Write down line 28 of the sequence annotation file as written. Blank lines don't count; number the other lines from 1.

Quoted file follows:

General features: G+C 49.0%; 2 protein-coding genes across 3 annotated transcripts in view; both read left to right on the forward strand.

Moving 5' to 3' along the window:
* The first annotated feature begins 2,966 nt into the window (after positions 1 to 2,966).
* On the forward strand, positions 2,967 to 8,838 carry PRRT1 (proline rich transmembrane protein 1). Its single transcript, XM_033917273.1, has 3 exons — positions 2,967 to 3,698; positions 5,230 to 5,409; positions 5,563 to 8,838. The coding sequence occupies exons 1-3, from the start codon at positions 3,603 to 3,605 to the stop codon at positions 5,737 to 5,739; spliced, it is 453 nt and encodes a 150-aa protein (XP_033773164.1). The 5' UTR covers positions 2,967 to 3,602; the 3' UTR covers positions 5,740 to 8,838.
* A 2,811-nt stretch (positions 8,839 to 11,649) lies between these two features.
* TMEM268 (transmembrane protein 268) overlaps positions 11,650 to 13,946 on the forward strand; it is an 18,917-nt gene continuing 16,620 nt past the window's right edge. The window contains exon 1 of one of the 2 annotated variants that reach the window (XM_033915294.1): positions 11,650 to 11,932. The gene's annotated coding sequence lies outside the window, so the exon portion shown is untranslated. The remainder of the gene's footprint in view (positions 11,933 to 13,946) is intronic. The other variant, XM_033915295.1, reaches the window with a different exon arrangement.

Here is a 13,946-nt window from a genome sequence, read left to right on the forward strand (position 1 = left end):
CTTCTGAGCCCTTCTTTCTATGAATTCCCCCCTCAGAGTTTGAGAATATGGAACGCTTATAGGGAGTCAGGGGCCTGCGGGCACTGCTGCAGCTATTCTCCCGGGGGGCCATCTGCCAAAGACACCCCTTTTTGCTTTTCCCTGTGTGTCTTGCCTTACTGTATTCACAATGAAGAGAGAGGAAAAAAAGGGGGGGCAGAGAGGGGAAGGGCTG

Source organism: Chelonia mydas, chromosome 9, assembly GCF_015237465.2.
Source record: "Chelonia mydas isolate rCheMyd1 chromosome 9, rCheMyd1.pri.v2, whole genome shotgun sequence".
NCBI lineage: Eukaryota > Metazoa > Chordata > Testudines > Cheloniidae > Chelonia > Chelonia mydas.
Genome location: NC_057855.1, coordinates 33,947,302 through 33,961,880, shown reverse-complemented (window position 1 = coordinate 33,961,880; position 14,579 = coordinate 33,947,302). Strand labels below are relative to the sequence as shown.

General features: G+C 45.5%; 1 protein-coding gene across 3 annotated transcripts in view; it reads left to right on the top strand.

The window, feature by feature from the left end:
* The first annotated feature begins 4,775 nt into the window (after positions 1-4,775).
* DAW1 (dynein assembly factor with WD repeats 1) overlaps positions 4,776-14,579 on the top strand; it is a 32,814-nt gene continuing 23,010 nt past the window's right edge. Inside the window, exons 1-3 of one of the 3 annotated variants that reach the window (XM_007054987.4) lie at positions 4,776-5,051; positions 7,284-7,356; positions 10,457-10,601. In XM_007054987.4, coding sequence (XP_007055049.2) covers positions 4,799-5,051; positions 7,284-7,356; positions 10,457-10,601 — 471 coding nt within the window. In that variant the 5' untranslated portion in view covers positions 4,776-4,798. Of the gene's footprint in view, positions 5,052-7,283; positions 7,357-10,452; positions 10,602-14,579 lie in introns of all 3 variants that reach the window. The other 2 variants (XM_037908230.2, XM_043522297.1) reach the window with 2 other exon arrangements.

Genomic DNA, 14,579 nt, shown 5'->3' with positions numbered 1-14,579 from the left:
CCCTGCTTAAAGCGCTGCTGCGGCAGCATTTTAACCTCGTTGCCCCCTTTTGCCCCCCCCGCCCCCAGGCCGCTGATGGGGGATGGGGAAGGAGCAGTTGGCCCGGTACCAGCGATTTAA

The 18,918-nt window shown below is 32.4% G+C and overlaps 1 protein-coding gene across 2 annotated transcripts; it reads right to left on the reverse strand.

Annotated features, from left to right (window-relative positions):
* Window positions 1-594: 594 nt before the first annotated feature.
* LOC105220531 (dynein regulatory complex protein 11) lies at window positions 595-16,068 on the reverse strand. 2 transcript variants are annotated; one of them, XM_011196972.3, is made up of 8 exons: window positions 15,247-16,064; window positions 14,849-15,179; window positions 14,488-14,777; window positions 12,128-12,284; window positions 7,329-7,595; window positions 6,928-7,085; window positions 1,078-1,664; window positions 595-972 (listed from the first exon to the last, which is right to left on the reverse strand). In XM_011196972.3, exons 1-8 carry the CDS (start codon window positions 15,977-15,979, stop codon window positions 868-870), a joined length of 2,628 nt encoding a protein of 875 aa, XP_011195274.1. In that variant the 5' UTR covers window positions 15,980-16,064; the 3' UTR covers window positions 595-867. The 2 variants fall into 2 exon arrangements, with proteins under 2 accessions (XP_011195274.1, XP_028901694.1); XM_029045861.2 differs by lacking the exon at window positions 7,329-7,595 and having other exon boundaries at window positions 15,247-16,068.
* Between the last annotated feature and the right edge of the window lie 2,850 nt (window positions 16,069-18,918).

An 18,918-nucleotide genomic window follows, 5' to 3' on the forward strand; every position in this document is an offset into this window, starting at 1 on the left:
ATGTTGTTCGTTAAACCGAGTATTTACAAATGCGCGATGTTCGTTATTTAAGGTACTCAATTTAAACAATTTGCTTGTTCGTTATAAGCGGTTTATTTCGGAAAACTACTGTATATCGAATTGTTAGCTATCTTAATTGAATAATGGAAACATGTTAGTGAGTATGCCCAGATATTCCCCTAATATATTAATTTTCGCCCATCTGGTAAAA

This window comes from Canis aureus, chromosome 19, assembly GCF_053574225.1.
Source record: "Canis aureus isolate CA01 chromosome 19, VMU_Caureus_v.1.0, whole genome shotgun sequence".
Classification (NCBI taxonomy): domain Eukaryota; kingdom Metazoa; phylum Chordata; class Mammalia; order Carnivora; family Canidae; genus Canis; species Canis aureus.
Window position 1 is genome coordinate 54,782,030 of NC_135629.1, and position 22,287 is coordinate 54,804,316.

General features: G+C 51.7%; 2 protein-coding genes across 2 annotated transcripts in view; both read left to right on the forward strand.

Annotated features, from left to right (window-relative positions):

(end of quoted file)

Classification (NCBI taxonomy): domain Eukaryota; kingdom Metazoa; phylum Chordata; class Mammalia; order Carnivora; family Canidae; genus Canis; species Canis aureus.